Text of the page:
As someone who uses Instagram and Pinterest on an almost daily basis, I’m well aware of the benefits they can have on brands. I really get a kick from peeking into the “behind the scenes” photos taken by my favourite celebrities and bloggers, as well as the inspiration from the design brands who use Pinterest as a public thought process for their own ideas.
Social interaction has been given a whole new meaning – connecting with fans has become increasingly personal as brands move beyond text and links towards enticing visuals. Given how easy it is to share photos online with your friends, brands are using this approach to reach their audiences faster and to extend their number of followers. In turn, platforms such as Pinterest and Instagram prove to be useful in kicking off social media campaigns and have slowly become a part of most brands’ social media marketing strategies.
Both have very useful aspects in connecting fans new and old but that doesn’t mean the two are necessary. More isn’t always better, so you have to decide which platform is more desirable to your brand – Instagram or Pinterest?
Inspired by vintage photography effects, the idea is to share your photos with friends in a unique and artistic way. Photos taken in the morning can have the ‘Rise’ or ‘Amaro’ filter to give them a soft glow, while ‘Lo-Fi’ and ‘Brannan’ cast a harsher dark light that might work better for nighttime photos. In any case the narrative lies in how you choose to express the image, rather than the description. Celebrities can easily take snapshots to document aspects of their life that they wish to share with their fans, allowing you to see a person beyond their red carpet worthy appearance. This very personal interaction is a positive step away from the glossy gossip magazines, allowing the celebrity to be seen as a real tangible human being, and not just an easy target for criticism.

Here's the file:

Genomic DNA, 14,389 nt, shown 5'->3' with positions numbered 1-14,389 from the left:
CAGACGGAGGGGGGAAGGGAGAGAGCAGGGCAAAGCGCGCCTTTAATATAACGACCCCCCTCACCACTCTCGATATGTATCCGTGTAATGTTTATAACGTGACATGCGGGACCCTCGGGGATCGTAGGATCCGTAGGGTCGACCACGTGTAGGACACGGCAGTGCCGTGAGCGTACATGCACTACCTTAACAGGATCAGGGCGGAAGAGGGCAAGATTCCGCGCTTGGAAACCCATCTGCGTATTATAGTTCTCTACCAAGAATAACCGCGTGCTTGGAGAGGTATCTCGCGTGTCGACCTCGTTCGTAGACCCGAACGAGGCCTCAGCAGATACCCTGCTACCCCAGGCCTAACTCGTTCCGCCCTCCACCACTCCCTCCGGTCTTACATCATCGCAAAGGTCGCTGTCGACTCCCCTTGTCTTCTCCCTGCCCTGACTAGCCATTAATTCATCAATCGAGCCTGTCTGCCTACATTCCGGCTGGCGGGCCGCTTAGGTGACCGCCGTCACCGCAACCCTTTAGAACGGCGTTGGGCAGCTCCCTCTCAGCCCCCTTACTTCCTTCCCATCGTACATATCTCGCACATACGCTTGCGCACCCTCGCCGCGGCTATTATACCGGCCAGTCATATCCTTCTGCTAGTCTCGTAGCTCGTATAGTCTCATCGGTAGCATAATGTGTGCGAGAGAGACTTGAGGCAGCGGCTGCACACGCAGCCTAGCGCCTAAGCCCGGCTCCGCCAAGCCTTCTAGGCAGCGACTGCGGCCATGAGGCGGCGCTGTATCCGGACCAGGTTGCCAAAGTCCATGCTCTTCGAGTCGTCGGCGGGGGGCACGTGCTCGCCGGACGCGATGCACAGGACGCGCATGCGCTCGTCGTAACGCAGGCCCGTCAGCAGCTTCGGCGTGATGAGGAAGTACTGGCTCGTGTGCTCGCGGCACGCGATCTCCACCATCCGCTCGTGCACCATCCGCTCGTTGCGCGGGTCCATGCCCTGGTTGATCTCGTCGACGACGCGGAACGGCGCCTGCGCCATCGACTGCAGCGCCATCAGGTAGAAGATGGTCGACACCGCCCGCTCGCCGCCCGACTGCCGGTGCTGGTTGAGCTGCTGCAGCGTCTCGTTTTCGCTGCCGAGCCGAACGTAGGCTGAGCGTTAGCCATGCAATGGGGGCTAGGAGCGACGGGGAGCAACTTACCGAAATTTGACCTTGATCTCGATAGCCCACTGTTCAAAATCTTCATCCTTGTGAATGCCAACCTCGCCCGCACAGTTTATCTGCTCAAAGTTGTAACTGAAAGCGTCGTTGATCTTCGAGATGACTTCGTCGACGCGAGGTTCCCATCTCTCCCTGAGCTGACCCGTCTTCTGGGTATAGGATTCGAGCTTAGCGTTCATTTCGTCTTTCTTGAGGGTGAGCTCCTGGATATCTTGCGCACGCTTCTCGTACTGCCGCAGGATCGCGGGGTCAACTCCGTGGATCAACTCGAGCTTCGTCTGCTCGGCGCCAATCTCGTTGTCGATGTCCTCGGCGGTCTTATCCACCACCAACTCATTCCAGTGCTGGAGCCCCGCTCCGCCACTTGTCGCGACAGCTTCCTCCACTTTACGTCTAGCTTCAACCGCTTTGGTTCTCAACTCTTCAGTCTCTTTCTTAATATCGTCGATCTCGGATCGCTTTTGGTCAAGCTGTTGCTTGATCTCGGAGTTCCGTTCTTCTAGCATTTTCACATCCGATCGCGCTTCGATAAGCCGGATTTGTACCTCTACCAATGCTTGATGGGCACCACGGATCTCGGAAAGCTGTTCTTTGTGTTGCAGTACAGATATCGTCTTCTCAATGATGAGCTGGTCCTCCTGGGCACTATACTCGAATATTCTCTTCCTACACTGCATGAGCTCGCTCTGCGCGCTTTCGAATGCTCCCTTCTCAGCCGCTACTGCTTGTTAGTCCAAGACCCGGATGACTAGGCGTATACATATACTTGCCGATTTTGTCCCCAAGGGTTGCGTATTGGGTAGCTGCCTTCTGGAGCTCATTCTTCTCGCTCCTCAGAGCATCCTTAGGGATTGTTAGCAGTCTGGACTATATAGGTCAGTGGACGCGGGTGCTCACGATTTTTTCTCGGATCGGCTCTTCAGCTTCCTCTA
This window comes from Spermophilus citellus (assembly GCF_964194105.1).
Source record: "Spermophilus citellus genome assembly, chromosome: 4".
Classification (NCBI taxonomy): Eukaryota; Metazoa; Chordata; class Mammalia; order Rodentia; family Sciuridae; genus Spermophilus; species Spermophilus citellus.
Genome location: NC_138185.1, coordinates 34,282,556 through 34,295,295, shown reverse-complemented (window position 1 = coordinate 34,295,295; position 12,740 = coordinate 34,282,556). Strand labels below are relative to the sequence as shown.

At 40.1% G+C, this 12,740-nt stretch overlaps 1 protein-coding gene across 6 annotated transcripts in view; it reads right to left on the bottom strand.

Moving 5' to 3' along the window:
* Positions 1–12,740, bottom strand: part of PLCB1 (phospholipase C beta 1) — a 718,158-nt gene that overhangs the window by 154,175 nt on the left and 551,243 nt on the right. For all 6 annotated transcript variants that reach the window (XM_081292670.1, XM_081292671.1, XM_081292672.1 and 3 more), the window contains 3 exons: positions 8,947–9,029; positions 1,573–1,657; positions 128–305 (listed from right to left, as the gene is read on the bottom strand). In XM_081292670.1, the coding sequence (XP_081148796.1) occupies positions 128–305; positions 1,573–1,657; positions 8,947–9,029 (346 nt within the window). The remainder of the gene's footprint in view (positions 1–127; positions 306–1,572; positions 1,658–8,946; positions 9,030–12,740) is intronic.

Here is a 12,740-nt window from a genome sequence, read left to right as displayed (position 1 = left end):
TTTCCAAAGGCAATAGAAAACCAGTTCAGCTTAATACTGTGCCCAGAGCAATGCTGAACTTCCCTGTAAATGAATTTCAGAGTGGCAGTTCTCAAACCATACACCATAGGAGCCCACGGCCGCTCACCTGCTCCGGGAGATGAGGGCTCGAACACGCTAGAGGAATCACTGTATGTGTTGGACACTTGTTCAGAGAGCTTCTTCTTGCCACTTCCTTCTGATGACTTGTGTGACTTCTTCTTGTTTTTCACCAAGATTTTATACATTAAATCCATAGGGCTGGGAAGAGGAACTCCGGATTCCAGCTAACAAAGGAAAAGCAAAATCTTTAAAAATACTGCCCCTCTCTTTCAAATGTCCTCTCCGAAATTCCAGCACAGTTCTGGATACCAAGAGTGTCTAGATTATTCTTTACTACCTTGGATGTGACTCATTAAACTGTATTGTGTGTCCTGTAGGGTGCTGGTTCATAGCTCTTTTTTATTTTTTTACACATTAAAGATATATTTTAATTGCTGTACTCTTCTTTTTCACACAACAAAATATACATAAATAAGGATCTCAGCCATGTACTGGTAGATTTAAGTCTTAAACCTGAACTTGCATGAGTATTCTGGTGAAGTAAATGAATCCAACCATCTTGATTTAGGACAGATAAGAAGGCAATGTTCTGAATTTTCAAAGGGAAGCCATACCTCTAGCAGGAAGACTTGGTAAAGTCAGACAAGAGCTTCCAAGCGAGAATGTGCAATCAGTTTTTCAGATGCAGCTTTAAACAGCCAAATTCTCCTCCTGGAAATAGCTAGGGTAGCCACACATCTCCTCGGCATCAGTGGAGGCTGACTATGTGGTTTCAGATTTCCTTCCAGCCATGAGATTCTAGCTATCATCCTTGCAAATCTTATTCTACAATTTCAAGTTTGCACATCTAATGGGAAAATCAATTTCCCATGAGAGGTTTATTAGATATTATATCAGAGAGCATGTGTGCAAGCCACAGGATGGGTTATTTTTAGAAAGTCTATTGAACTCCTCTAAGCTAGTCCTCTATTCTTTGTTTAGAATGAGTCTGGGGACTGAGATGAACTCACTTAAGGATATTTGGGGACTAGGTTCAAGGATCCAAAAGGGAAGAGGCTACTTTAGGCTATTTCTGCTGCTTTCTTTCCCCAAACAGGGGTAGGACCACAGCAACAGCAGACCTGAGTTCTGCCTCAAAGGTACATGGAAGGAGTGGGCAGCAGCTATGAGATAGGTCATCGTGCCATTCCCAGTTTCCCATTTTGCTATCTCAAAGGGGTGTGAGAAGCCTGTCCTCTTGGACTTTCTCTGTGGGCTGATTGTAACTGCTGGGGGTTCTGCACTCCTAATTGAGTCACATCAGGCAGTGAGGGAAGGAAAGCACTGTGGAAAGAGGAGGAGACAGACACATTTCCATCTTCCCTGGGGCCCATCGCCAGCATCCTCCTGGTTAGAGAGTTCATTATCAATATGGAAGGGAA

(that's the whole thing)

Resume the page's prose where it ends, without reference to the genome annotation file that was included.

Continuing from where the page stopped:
In the fashion world, brands such as Burberry use Instagram to showcase photo shoots, new products, celebrities wearing their designs and street style – making their reach very wide. Anyone from a keen amateur photographer, blogger, or even Hollywood celebrity would find something interesting in a fashion label’s Instagram account. Fashion brands can also use it to promote a lifestyle; Lululemon snaps photos of their clothes in action, usually in complicated yoga poses.
Instagram photos can also be used to generate buzz around a news report from sites such as NPR and The National Post. Food experts like Jamie Oliver and Richie Nakano have accounts to inspire you to make one of their delectable meals, as well as help you find inspiration outside of the kitchen. Expect lots of photos of their family and time spent with them outside. You won’t see an overwhelming amount of kitchen photos, as these celebrities want to give a glimpse into their life beyond their profession. Other food brands such as Starbucks use Instagram to promote new products as well as old favourites, and places their drinks in real life settings – iced tea on a patio by the beach is taken to encourage viewers to recreate the scene for themselves.
Are you a budding photographer? Consider Instagram as the perfect marketing platform for your work. You can choose not to use a filter on your photos, or use one to enhance a certain aspect, enticing viewers to check out your site.
Like Twitter, you can also use hashtags in Instagram to easily search for a specific person, event, or promotion, so don’t think that all users are either individually or company based. Expect to find unique shots from events such as The Grammys and Cirque du Soleil, which give the venue and the occasion a fresh look.
Variety adds interest to your account, so don’t be monotonous and only put out one single kind of photo – really give a sense of who you and your brand are. At the same time, don’t take photos of everything. This diminishes quality and people won’t be interested in your photos. Be selective.